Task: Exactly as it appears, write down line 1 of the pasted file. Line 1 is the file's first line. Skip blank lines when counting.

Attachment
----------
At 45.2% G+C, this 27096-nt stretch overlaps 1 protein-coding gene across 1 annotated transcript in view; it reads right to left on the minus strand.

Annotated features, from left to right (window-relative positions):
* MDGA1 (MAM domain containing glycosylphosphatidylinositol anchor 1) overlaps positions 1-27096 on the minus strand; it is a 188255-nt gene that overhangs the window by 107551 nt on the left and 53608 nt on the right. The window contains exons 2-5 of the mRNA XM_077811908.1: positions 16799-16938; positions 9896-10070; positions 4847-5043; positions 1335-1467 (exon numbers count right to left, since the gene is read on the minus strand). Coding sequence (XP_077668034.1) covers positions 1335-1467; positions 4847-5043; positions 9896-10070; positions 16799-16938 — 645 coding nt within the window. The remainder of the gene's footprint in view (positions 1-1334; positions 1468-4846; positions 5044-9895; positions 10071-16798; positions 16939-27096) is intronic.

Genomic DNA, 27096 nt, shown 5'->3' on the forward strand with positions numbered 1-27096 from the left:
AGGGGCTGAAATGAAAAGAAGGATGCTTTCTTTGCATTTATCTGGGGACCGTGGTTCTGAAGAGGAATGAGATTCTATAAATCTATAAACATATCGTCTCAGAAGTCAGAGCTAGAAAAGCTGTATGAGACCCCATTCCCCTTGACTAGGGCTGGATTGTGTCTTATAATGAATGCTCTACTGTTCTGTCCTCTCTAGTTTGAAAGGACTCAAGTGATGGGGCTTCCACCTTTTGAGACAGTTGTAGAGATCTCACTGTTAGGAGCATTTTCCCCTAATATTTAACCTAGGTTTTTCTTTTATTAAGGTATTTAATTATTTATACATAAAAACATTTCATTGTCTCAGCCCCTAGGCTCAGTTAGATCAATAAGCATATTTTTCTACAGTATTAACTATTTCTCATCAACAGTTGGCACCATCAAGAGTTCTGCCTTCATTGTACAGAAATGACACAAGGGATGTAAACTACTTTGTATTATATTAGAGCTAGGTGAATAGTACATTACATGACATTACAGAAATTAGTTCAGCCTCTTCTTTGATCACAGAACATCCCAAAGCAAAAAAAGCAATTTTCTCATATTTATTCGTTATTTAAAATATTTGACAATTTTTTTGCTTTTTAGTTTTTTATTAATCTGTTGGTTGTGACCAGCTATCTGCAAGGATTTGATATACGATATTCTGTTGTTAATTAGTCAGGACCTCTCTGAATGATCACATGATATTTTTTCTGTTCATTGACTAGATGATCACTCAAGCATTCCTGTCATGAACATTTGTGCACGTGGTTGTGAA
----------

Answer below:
At 45.2% G+C, this 27096-nt stretch overlaps 1 protein-coding gene across 1 annotated transcript in view; it reads right to left on the minus strand.